On November 1, 2012, police in Greenwood, Indiana, were responding to a call about a disturbance and a possible drug overdose when they came across Edward A. Kirk III: Man under the influence. Refreshingly, he was not under the influence of any of those new-fangled drugs like Spice or Bath Salts that have come to be associated with zombie-like violence and cannibalism. Kirk was high on good old fashioned LSD and was experiencing some of the more amusing types of side effects associated with the drug’s use. Specifically Kirk was running through the parking lot yelling that his home was filled with aliens and that he was being chased by dinosaurs. Also, he was really, really chatty.
Once officers got Kirk, 19, to his apartment he invited them inside saying that he had taken 30 hits of acid, the he was “tripping,” and that he though the whole world should “trip.” According to the police report, “Without prompting, Kirk said he had thousands of hits of acid in a box on the floor,” that he called “his stash.” Police looked around, and sure enough not only did he have plenty of LSD, but cactuses, that he helpfully explained “contained mescaline and was similar to peyote.” Officers also saw three lines of a white powdery substance and a rolled up bill alongside a vial of blue pills on a desk, and two marijuana cigarettes on the floor. They also found the veterinary anesthetic ketamine, the hallucinogen DMT and psilocybin mushrooms according to police.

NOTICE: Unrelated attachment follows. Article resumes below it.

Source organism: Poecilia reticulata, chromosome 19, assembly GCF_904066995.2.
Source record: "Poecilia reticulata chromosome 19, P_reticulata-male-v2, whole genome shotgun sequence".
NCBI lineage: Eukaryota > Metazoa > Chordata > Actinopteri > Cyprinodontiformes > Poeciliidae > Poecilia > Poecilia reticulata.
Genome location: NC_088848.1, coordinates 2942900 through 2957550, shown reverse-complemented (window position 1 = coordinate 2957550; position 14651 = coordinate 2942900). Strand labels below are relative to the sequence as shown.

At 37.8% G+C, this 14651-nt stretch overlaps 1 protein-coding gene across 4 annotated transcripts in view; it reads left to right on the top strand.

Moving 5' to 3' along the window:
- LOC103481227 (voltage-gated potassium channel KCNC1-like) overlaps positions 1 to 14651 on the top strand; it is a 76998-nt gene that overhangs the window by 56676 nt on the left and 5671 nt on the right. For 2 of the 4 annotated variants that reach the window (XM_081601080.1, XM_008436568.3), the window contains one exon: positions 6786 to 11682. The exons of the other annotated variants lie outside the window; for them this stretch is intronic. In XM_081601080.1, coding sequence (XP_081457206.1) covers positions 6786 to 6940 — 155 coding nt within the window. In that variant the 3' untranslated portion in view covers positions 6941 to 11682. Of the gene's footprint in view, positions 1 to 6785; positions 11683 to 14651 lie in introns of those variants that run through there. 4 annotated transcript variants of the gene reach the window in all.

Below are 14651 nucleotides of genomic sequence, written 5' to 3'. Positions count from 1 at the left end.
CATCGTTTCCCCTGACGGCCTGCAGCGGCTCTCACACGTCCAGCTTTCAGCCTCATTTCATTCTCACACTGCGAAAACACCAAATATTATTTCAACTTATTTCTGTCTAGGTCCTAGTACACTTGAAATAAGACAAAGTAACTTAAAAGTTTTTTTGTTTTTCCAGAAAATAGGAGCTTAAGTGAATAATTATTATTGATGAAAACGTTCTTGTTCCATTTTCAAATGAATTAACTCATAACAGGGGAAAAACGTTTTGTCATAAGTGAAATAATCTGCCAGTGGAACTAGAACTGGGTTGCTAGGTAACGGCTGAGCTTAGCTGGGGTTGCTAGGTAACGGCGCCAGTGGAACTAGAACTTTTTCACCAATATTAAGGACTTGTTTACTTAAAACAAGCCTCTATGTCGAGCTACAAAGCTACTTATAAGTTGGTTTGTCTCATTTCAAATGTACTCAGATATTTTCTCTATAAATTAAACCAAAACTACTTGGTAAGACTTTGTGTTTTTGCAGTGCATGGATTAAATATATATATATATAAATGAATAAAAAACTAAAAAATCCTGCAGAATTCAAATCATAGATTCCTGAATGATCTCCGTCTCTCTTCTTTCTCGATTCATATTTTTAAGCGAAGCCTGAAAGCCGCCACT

While Kirk talked about “aliens” and told the officers “he was certain aliens existed and offered to show them the aliens in his apartment,” police became concerned that there might have been a lab on the premises, which could have posed a danger to everyone in the building. Kirk said he was not manufacturing LSD, but merely selling it for money. He called it doing the “people’s work.” Kirk was however processing something described as an opaque “tar-like substance” in tubes in an unplugged refrigerator. Kirk was arrested for possession of cocaine or narcotic drug, possession of a controlled substance, maintaining a common nuisance, reckless possession of paraphernalia, possession of marijuana and disorderly conduct. In light of his condition, Kirk was taken to a hospital and medically checked before being taken to the lockup. He was released after posting a $40,000 bond.